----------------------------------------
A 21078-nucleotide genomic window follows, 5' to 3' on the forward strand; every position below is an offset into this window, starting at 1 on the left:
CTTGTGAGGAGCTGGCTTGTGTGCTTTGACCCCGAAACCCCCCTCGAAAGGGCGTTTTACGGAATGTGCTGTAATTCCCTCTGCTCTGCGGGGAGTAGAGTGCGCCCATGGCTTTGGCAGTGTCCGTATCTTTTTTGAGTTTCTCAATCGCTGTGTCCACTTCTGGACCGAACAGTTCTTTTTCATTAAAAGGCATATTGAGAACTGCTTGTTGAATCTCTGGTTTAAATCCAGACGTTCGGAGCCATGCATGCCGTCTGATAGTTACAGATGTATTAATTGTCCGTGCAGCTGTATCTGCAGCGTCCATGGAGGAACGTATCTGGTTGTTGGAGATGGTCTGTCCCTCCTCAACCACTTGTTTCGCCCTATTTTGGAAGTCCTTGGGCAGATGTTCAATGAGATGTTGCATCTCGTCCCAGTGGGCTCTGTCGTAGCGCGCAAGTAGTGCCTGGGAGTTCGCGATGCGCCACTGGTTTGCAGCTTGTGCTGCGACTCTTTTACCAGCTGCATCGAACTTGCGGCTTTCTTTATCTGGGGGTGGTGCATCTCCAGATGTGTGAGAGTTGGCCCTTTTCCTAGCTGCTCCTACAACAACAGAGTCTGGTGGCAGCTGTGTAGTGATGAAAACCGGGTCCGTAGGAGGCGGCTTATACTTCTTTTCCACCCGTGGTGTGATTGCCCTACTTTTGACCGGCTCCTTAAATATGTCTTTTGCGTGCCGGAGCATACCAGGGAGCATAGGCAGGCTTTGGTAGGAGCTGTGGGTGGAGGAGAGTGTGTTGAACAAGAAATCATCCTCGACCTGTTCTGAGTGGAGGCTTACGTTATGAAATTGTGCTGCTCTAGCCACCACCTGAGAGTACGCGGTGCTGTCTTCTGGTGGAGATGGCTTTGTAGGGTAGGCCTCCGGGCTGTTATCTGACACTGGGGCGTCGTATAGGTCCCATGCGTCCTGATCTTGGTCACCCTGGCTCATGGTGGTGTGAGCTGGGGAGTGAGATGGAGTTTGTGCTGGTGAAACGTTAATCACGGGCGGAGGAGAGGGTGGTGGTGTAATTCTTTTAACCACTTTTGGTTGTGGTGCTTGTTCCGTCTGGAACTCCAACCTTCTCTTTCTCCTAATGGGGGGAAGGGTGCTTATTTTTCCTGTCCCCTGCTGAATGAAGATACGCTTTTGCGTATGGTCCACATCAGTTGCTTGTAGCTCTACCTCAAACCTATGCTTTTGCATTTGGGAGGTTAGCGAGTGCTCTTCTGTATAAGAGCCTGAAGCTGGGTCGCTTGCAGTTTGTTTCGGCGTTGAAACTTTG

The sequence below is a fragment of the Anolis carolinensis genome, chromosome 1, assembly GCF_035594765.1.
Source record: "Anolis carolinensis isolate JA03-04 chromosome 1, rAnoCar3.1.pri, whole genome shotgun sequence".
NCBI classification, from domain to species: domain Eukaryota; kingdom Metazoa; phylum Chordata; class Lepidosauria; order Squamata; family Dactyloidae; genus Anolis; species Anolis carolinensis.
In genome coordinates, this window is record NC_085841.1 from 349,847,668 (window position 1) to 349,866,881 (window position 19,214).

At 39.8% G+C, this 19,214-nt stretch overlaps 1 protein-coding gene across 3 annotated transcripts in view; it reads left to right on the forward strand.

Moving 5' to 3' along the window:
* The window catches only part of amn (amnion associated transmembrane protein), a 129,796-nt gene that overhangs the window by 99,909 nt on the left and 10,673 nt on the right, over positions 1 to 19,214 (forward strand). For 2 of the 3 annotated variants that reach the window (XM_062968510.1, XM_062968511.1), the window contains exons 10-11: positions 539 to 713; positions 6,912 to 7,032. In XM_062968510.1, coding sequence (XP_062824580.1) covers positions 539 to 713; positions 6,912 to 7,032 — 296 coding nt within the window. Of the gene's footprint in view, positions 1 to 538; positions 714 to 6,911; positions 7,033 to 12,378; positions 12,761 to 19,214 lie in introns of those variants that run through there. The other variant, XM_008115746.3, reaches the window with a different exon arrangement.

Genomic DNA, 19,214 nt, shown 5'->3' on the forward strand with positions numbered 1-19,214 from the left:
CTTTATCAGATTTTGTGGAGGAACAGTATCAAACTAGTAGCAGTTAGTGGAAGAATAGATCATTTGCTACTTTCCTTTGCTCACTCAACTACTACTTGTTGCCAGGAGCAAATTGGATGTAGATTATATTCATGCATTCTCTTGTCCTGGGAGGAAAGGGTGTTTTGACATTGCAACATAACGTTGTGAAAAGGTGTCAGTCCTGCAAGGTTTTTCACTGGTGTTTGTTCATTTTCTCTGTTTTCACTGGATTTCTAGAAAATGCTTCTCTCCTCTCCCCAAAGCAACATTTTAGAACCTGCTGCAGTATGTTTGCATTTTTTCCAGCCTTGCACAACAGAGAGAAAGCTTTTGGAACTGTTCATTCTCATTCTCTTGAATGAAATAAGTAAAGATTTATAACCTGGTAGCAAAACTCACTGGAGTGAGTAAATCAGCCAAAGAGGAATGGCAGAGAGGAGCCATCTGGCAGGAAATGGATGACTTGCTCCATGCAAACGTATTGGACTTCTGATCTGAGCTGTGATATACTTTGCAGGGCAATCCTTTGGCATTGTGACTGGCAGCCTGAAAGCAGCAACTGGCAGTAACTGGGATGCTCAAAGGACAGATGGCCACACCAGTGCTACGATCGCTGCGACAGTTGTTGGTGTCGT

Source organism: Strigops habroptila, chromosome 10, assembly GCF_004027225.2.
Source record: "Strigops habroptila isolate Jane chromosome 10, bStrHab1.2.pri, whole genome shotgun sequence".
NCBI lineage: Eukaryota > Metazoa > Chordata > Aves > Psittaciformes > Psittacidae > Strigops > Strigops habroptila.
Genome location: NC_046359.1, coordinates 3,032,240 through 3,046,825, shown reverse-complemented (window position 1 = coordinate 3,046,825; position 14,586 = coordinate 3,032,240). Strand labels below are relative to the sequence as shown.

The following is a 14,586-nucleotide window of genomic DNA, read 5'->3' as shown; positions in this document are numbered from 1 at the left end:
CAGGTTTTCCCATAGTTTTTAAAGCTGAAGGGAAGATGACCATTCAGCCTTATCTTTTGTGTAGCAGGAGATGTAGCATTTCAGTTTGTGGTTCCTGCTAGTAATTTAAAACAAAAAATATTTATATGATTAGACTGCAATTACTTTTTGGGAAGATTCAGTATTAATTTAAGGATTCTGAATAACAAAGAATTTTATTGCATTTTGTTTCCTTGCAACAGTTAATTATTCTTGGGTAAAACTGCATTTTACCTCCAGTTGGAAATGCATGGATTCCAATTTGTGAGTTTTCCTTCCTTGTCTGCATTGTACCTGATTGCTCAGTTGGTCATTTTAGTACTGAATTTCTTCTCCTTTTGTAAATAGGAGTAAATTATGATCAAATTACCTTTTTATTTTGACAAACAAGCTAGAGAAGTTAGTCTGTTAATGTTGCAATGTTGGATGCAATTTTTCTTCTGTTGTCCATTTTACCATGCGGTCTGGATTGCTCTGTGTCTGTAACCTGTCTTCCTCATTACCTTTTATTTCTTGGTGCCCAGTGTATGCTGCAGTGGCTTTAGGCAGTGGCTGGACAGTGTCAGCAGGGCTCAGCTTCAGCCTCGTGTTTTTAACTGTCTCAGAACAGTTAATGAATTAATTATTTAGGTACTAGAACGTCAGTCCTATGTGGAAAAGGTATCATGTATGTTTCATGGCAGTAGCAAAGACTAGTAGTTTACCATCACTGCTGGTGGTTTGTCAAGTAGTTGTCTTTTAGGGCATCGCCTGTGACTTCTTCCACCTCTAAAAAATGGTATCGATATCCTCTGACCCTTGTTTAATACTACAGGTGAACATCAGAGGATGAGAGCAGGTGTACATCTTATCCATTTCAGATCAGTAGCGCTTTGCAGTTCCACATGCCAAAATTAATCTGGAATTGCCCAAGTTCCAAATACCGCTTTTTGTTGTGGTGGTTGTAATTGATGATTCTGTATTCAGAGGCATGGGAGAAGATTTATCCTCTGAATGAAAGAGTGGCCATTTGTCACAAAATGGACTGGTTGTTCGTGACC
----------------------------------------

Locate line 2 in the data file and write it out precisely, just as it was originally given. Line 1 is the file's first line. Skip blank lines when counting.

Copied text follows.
CTTGTGAGGAGCTGGCTTGTGTGCTTTGACCCCGAAACCCCCCTCGAAAGGGCGTTTTACGGAATGTGCTGTAATTCCCTCTGCTCTGCGGGGAGTAGAGTGCGCCCATGGCTTTGGCAGTGTCCGTATCTTTTTTGAGTTTCTCAATCGCTGTGTCCACTTCTGGACCGAACAGTTCTTTTTCATTAAAAGGCATATTGAGAACTGCTTGTTGAATCTCTGGTTTAAATCCAGACGTTCGGAGCCATGCATGCCGTCTGATAGTTACAGATGTATTAATTGTCCGTGCAGCTGTATCTGCAGCGTCCATGGAGGAACGTATCTGGTTGTTGGAGATGGTCTGTCCCTCCTCAACCACTTGTTTCGCCCTATTTTGGAAGTCCTTGGGCAGATGTTCAATGAGATGTTGCATCTCGTCCCAGTGGGCTCTGTCGTAGCGCGCAAGTAGTGCCTGGGAGTTCGCGATGCGCCACTGGTTTGCAGCTTGTGCTGCGACTCTTTTACCAGCTGCATCGAACTTGCGGCTTTCTTTATCTGGGGGTGGTGCATCTCCAGATGTGTGAGAGTTGGCCCTTTTCCTAGCTGCTCCTACAACAACAGAGTCTGGTGGCAGCTGTGTAGTGATGAAAACCGGGTCCGTAGGAGGCGGCTTATACTTCTTTTCCACCCGTGGTGTGATTGCCCTACTTTTGACCGGCTCCTTAAATATGTCTTTTGCGTGCCGGAGCATACCAGGGAGCATAGGCAGGCTTTGGTAGGAGCTGTGGGTGGAGGAGAGTGTGTTGAACAAGAAATCATCCTCGACCTGTTCTGAGTGGAGGCTTACGTTATGAAATTGTGCTGCTCTAGCCACCACCTGAGAGTACGCGGTGCTGTCTTCTGGTGGAGATGGCTTTGTAGGGTAGGCCTCCGGGCTGTTATCTGACACTGGGGCGTCGTATAGGTCCCATGCGTCCTGATCTTGGTCACCCTGGCTCATGGTGGTGTGAGCTGGGGAGTGAGATGGAGTTTGTGCTGGTGAAACGTTAATCACGGGCGGAGGAGAGGGTGGTGGTGTAATTCTTTTAACCACTTTTGGTTGTGGTGCTTGTTCCGTCTGGAACTCCAACCTTCTCTTTCTCCTAATGGGGGGAAGGGTGCTTATTTTTCCTGTCCCCTGCTGAATGAAGATACGCTTTTGCGTATGGTCCACATCAGTTGCTTGTAGCTCTACCTCAAACCTATGCTTTTGCATTTGGGAGGTTAGCGAGTGCTCTTCTGTATAAGAGCCTGAAGCTGGGTCGCTTGCAGTTTGTTTCGGCGTTGAAACTTTG